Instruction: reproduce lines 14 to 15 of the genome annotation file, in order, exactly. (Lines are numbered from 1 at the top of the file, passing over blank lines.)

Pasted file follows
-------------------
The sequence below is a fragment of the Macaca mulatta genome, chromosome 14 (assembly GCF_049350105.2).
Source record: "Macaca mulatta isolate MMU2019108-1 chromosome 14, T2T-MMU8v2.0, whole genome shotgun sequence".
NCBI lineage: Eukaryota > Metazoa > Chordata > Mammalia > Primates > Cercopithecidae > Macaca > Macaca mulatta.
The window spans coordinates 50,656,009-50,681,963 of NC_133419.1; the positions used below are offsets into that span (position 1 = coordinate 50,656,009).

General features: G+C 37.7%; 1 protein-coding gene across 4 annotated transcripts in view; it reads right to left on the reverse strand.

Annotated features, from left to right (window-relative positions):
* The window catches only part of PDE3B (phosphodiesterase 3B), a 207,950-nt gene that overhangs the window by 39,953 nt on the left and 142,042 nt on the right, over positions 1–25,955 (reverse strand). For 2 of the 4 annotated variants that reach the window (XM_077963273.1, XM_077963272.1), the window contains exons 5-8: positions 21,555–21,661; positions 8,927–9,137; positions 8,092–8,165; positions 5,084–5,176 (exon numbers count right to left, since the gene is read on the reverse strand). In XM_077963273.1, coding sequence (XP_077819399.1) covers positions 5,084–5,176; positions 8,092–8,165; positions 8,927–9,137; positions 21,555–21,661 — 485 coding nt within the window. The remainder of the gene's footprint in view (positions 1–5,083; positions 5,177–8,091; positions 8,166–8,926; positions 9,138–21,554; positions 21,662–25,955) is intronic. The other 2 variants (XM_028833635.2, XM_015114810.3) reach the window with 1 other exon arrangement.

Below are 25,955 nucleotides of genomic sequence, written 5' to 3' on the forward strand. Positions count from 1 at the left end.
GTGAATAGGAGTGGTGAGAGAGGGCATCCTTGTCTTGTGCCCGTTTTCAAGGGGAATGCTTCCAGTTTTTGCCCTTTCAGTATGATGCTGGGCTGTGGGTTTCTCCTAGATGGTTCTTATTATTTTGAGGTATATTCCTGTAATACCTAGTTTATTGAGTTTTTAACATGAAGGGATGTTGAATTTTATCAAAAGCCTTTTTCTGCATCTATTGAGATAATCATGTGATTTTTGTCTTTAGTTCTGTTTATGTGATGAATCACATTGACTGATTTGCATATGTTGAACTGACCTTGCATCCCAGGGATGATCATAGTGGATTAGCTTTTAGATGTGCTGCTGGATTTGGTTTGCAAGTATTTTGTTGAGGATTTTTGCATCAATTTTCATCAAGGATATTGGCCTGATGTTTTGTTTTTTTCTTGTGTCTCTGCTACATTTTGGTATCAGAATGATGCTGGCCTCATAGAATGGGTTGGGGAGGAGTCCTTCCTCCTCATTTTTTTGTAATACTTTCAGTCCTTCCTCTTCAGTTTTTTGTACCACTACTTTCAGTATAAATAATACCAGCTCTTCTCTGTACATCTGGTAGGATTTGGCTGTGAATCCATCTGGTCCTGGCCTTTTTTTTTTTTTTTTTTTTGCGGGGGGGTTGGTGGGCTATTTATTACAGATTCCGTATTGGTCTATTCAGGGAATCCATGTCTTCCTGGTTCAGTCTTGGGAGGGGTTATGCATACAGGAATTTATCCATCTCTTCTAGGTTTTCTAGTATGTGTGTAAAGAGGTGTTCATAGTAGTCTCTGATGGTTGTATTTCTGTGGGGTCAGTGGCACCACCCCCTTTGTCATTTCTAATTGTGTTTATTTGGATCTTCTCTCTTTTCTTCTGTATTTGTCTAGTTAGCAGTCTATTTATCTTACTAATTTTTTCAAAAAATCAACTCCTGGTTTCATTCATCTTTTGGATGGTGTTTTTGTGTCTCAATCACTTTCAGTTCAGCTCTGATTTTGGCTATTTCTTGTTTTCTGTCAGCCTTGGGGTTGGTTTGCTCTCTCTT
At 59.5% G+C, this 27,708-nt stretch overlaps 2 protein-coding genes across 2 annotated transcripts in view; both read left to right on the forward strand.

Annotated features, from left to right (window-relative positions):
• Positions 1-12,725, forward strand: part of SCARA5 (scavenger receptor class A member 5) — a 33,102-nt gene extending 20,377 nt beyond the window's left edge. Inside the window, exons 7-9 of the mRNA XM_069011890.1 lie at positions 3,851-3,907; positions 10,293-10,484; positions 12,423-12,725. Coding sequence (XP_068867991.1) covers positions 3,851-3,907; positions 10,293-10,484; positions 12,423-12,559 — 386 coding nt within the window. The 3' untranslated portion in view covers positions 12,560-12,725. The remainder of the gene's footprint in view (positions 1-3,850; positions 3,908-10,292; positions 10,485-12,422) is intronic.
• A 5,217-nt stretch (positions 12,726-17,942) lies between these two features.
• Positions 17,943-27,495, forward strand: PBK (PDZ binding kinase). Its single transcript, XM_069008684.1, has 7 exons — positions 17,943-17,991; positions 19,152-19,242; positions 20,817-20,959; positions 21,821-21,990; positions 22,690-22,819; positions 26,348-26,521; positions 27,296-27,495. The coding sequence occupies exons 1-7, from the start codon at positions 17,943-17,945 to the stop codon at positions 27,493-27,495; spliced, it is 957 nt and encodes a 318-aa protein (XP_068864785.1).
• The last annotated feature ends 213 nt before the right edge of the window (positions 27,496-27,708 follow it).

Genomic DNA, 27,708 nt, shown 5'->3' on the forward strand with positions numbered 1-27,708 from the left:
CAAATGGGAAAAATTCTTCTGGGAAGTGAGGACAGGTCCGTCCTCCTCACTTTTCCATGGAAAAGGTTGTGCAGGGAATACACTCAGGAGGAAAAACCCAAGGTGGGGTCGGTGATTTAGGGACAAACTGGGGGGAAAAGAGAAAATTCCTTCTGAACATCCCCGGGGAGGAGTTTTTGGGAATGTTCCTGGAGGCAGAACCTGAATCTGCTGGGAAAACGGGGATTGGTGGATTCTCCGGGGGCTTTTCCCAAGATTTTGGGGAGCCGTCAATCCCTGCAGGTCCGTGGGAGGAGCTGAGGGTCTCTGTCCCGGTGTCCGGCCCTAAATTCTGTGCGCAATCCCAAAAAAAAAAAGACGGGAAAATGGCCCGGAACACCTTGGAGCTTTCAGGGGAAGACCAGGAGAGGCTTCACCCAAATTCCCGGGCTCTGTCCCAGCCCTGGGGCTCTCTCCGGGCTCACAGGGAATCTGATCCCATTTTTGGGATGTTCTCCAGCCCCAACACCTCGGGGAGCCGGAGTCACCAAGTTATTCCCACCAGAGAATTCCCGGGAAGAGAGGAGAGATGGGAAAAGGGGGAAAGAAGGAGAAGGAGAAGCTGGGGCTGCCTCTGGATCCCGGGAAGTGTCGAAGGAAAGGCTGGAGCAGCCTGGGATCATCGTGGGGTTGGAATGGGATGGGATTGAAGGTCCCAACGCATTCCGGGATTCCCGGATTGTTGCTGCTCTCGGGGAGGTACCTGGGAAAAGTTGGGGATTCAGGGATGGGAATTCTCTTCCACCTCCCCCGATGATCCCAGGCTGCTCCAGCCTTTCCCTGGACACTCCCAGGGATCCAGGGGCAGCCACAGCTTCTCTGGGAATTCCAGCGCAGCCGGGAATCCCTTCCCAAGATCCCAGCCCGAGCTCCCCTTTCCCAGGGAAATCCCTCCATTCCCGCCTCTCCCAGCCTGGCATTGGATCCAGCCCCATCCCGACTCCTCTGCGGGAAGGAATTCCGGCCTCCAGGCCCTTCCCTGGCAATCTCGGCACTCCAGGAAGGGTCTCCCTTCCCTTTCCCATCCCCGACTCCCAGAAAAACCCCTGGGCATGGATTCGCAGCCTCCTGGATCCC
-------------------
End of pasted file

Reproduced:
• Positions 17,943-27,495, forward strand: PBK (PDZ binding kinase). Its single transcript, XM_069008684.1, has 7 exons — positions 17,943-17,991; positions 19,152-19,242; positions 20,817-20,959; positions 21,821-21,990; positions 22,690-22,819; positions 26,348-26,521; positions 27,296-27,495. The coding sequence occupies exons 1-7, from the start codon at positions 17,943-17,945 to the stop codon at positions 27,493-27,495; spliced, it is 957 nt and encodes a 318-aa protein (XP_068864785.1).
• The last annotated feature ends 213 nt before the right edge of the window (positions 27,496-27,708 follow it).